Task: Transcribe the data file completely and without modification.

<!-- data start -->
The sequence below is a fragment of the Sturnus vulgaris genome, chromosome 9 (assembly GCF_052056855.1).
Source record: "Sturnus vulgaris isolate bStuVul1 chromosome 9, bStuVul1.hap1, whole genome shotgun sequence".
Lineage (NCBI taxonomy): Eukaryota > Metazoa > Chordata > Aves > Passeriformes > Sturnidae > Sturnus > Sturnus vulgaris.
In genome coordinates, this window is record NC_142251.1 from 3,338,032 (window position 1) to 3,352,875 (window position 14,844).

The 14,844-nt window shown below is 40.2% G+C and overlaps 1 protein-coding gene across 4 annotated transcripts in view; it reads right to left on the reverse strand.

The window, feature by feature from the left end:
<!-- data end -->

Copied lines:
The sequence below is a fragment of the Sturnus vulgaris genome, chromosome 9 (assembly GCF_052056855.1).
Source record: "Sturnus vulgaris isolate bStuVul1 chromosome 9, bStuVul1.hap1, whole genome shotgun sequence".
Lineage (NCBI taxonomy): Eukaryota > Metazoa > Chordata > Aves > Passeriformes > Sturnidae > Sturnus > Sturnus vulgaris.
In genome coordinates, this window is record NC_142251.1 from 3,338,032 (window position 1) to 3,352,875 (window position 14,844).

The 14,844-nt window shown below is 40.2% G+C and overlaps 1 protein-coding gene across 4 annotated transcripts in view; it reads right to left on the reverse strand.

The window, feature by feature from the left end: